In the late 1880s, Schunck became interested in the dyes used in ancient fabrics. Flinders Petrie, the leading Egyptologist of the time, gave him fabric samples he had excavated at Lahun, Egypt  in the late 1880s, which Petrie dated to the 7th century AD. Several such textile samples are present in Schunck’s analysis book (Eng Ms 1552), which has recently been uncovered at the Library.


Egyptian cloth sample, English MS 1552.

The samples are likely to be similar to those discussed in  Schunck’s paper, “Notes on some ancient dyes”, delivered to the Manchester Literary & Philosophical Society on 8 March 1892  (Memoirs and Proceedings of the Manchester Literary and Philosophical Society, 4th series, volume 5, 1892). The paper reported his analysis of the Egyptian fabrics , and he concluded that madder had been used for red and maroon dyes  and indigo for blue dyes, with various combinations of both combined with mordants to produce other colours. Schunck’s research was testament to his passionate interest in the history of dyestuffs

Schunck left generous legacies to the University for  scientific research. He also bequeathed his laboratory, which was moved to the University campus in 1904, and a fine library, and it seems likely that this volume of samples was part of that collection. Images of both the laboratory and the library are available on Luna.

I am grateful to Dr Alice Stevenson, UCL Institute of Archaeology, who provided information for this article.

The Suffragettes Incarcerated


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Jane Donaldson writes:

Working through the letters from the Pankhurst family to C.P. Scott in the Guardian archives, I have come across a number of letters concerned with Suffragettes in prison. They comment on the length of sentences of imprisonment, hunger strikes, forcible-feeding and also on the prison division that the prisoners have been placed in. I have undertaken further research into these divisions, as I had no knowledge that prisons were divided at this time, and that each division would give prisoners different rights.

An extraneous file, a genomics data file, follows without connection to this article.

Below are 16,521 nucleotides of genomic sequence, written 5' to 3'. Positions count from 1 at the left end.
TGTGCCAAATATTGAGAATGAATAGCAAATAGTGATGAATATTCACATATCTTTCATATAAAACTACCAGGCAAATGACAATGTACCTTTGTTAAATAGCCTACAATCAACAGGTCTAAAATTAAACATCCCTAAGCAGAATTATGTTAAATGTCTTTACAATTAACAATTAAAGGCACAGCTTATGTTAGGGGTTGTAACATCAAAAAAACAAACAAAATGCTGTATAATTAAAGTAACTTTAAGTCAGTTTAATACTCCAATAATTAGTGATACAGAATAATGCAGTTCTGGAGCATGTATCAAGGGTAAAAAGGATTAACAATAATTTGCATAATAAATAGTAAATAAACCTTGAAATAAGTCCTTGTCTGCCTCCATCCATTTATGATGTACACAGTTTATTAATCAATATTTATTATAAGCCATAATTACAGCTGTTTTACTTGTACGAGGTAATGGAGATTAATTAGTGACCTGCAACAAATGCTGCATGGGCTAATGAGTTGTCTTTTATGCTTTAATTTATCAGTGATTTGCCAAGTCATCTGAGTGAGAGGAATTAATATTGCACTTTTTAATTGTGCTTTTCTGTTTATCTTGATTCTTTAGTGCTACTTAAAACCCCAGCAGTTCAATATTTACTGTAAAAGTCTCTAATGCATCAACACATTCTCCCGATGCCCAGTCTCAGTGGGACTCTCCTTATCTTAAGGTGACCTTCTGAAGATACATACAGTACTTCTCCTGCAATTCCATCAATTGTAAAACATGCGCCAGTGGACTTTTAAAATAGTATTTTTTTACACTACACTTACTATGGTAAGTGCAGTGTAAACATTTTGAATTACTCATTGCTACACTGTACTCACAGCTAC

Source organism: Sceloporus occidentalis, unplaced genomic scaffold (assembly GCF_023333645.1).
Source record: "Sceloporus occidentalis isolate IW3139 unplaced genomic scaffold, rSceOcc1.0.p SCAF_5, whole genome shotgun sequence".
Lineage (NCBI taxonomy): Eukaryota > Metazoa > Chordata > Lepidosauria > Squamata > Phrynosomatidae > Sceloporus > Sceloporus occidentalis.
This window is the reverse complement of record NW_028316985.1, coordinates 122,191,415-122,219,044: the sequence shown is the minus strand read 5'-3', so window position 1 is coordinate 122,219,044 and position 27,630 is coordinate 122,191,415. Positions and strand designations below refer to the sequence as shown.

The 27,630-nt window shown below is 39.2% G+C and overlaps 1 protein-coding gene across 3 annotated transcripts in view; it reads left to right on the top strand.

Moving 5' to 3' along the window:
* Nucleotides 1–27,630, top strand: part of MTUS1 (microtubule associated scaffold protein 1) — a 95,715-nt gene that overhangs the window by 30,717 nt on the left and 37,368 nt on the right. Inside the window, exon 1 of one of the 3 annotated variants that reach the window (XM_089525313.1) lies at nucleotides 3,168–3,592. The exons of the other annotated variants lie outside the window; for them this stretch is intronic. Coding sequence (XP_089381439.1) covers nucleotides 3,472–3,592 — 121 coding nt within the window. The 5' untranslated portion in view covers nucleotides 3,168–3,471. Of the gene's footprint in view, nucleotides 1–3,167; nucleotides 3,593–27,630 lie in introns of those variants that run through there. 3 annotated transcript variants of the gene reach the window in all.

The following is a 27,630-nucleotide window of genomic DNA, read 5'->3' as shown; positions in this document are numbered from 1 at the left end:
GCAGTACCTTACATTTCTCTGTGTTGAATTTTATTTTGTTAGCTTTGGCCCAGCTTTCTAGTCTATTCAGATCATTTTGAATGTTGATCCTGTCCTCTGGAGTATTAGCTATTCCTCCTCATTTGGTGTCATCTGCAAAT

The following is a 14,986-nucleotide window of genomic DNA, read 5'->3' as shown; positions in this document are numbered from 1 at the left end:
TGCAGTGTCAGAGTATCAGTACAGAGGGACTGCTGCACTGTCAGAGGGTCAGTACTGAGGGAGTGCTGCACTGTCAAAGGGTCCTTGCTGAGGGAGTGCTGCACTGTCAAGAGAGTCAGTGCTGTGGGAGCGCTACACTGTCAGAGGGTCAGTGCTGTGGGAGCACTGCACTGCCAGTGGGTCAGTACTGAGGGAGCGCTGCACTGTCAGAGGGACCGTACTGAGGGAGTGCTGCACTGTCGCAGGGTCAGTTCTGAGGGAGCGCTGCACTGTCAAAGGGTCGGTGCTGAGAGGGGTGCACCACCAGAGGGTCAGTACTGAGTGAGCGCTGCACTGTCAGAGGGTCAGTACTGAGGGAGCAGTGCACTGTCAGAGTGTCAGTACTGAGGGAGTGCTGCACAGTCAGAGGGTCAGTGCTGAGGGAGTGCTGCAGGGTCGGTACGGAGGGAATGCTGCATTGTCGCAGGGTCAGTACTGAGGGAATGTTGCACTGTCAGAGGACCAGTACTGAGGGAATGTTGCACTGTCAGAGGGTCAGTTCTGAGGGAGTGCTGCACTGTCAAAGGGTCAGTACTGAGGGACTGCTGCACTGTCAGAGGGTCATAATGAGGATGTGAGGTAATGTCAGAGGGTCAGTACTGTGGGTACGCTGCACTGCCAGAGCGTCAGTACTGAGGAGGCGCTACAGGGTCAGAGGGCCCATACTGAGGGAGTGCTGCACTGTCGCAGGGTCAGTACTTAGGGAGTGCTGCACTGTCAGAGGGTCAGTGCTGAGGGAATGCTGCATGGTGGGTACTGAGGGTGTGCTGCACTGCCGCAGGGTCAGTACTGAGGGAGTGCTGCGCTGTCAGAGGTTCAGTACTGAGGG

Prisons were divided into three divisions, with criminals being placed into each division according to their crime. Suffragettes argued that they were political prisoners, rather than criminal, and therefore should be placed into the first division. Letters from the Pankhurst family cite Russia and Turkey as examples of where militant action has taken place and has been successful in changing the political landscape, and therefore that their militant action should be seen as political too. If the Suffragettes gained acknowledgement as political prisoners, and were placed in the first division, they would be allowed to have visitors, write and receive letters, read books and to see other prisoners. Parliament reports from 1906 show that, at first, this campaign was successful, as supportive politicians Keir Hardie and Lord Robert Cecil were able to get the home secretary, Herbert Gladstone, to agree that a group of women, which included Sylvia Pankhurst, would be treated as political prisoners and placed in the first division.

Those in the second division were often kept in solitary confinement, had no access to reading or writing materials and allowed a visitor and letters only after a month. As the majority of Suffragettes belonged to the middle or upper classes, they were usually placed in the second division. Working class women were generally placed in the third division, and would sometimes undertake work such as the cleaning of cells for women prisoners in other divisions, especially if they were unable to do this themselves following forcible feeding.

Emmeline Pankhurst wrote to C.P. Scott on 7 January 1909 from Holloway prison, following her arrest, and placement in the second division of prisoners. Despite being placed in the second division, Emmeline Pankhurst was still afforded certain rights. Whilst serving her sentence, she wrote about her reading, and visits from Kier Hardie. She mentions that Scott had visited her daughter, Sylvia, and had: Interested [himself] in the treatment of the women political prisoners.


reproduced courtesy of Guardian News and Media Ltd

However, these rights were not extended to other prisoners. In a later letter, Herbert Gladstone discusses the privileges given to Mary Clarke, Emmeline Pankhurst’s sister, whilst in prison in Holloway. Gladstone wrote that Emmeline Pankhurst’s rights whilst in prison were exceptional, and that Mrs. Clarke would not be allowed the same rights, as this would set a precedent.

As more Suffragettes were imprisoned and their treatment became more consistent, there are letters to Scott asking for his help to pressure politicians to allow greater rights to those in prison, and examples of letters from Scott questioning MPs on the treatment of prisoners.